Have a wonderfull day!
We are in this together. We each bring our own particular skill set to the table and I believe that when we band together, we will be unstoppable. It is my most fervent wish for all the species for whom we stand in solidarity.
You have a grand day too!!
Take care and peace,
Loved reading your story. It makes so much sense to use materials that nature provides. I use the “lasagna gardening” method which relies on nature’s compost-leaves, peat moss, hay and kitchen compost. The heirloom tomatoes love it! And so does my garlic.
Thanks for sharing your adventures. Best of luck.
I am so glad that you enjoyed Jimmy’s recounting of his and Mélanie’s story to veganism and veganic farming. I think it is a fantastic concept and one very close to the natural order of things.I love heirloom tomatoes and garlic too.
A beautiful story. Thank you for sharing it. I am fairly new to veganic gardening but am trying to read and learn more about it. I only got my allotment last April, but the whole reason I wanted one was because I didn’t want to use sprays or eat fruit and vegetables coated in chemicals as it is not only bad for me, but bad for the wildlife and the environment too. I believe whatever I grow belongs to the wildlife as much as me. They were there before me and we need to share this earth with them. If a slug wants to eat the broccoli I just let it. It doesn’t matter if I lose a few plants. If an insect gets too much however and decimates the whole crop, there are kinder ways to deter them without killing them. Slugs avoid copper strips if you put them round your plants and a border of marigolds helps keep some insects away. A lot of insects don’t like the smell of peppermint oil either so you can put some on the leaves. There is loads of stuff but I’m still learning.
This was an inspiring story
Hi Puffa Fish,
Kudos to you for your inventive ways of sharing the abundance with wildlife and insects. We gave up spraying anything on our lawn and plants years ago and I am much happier for it. We are just trying our hand at growing some veggies this year. We bought our plants from Jimmy and Mélanie this spring. We have already enjoyed some of the kale and collards and parsley and basil and look forward to tasting the cherry tomatoes which are looking like they soon might be ready.
Thanks for your reply. What are collards? I’ve never heard that word before. It must be a Canadian word! I love kale too. We have planted some black kale this year. Its looking good. I like it done in the frying pan for a few minutes with a little olive oil and a few herbs. I like cherry tomatoes too. We don’t have a greenhouse on the allotment so I just grow them at home in a sheltered spot on the decking. There are some small green tomatoes at the minute so hopefully they are doing ok. We have six cherry tomato plants, 2 bell pepper plants, red and yellow and 1 aubergine plant. I’ve never grown an aubergine before but it seems to be doing ok. It has really pretty purple flowers on it. There are a few tiny aubergines just starting to grow on it now. I’m looking forward to cooking some vegan Mousaka. I love Mousaka and haven’t had it since becoming vegan. I like aubergine in curry and roasted and stuffed with tomatoes and vegetables. It is one of my favourite vegetables. This variety I am growing is purple, instead of the traditional black. Think it will probably taste the same though.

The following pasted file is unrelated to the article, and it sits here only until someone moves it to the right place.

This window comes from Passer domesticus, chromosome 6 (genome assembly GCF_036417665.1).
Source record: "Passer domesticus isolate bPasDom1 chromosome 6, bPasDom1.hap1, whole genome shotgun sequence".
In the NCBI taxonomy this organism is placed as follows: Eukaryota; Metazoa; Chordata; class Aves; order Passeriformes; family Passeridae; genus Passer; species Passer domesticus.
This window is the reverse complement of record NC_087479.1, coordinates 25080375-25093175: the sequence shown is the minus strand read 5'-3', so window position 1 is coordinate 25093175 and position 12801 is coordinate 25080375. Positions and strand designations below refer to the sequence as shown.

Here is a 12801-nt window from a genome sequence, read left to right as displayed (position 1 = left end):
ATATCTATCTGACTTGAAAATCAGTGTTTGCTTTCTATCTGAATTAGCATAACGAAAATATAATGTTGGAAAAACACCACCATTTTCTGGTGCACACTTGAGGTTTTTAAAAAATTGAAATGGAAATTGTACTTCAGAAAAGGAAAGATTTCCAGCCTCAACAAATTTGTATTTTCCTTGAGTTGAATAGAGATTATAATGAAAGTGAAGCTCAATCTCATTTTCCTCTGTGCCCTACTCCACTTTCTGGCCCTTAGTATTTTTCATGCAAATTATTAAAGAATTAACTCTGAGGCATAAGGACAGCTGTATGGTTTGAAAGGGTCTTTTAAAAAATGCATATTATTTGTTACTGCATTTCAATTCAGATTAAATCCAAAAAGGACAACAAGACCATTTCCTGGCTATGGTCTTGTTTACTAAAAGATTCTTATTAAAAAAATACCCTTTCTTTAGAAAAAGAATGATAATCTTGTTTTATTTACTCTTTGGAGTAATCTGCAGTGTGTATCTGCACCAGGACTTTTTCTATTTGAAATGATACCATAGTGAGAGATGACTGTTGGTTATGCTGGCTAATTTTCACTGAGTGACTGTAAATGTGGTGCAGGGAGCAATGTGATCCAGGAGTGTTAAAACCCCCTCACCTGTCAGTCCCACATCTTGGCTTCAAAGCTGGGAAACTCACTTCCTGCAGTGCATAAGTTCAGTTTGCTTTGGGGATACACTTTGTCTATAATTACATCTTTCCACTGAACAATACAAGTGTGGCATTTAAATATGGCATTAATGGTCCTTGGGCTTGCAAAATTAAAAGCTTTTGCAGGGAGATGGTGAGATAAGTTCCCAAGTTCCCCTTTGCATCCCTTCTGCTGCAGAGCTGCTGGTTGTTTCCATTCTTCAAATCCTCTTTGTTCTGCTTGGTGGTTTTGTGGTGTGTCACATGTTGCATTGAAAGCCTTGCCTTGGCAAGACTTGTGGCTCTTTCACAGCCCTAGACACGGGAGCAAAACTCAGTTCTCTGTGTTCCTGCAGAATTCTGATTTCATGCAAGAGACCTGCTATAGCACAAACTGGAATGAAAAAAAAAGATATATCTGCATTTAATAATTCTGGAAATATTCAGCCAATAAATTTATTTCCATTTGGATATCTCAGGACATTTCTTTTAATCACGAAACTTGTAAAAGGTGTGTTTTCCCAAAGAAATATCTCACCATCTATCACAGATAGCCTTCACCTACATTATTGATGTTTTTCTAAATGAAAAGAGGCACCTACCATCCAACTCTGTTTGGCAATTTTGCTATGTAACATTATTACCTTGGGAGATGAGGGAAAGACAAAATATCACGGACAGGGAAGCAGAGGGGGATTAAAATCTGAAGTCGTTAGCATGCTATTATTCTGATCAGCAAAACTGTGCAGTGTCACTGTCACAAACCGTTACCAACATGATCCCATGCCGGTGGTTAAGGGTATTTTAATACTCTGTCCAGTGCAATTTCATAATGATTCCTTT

Well done for not spraying your lawn and plants. I am much happier too for not using chemicals and pesticides. There are so many natural ways to protect your crops these days. Trying to share my knowledge with fellow allotment holders as they all use slug pellets and roundup weed killers and sprays and there is just no need. The reason I entered the competitions at the Howden show was not for myself or because I am competitive. Far from it. I just wanted to show people that you don’t need to use pesticides or animal product fertilisers to get decent crops, so when I won First Prize for the courgettes and Sweet peas, I was delighted. It was evidence to back up the theory, if you like and it caused a lot of interest. Had a lot of conversations with people that day about organic veganic gardening and I hope I helped to change some attitudes. Hoping to do it all again on 30th July at the Allotment Show. Should have way more produce ready by then. I have also volunteered to help run the refreshment stand. Another golden opportunity to promote veganism. Going to make some vegan cakes and biscuits from the produce grown, for people to sample. I’m going to have to perfect my baking skills by then! I need to do vegan baking justice and not produce a flop. I was thinking of making a courgette cake as they are ready now and maybe something with strawberries or strawberry jam. Made loads of jars of jam. Hoping to be more or less self sufficient soon.
Rachel Weightman (a.k.a Puffafish)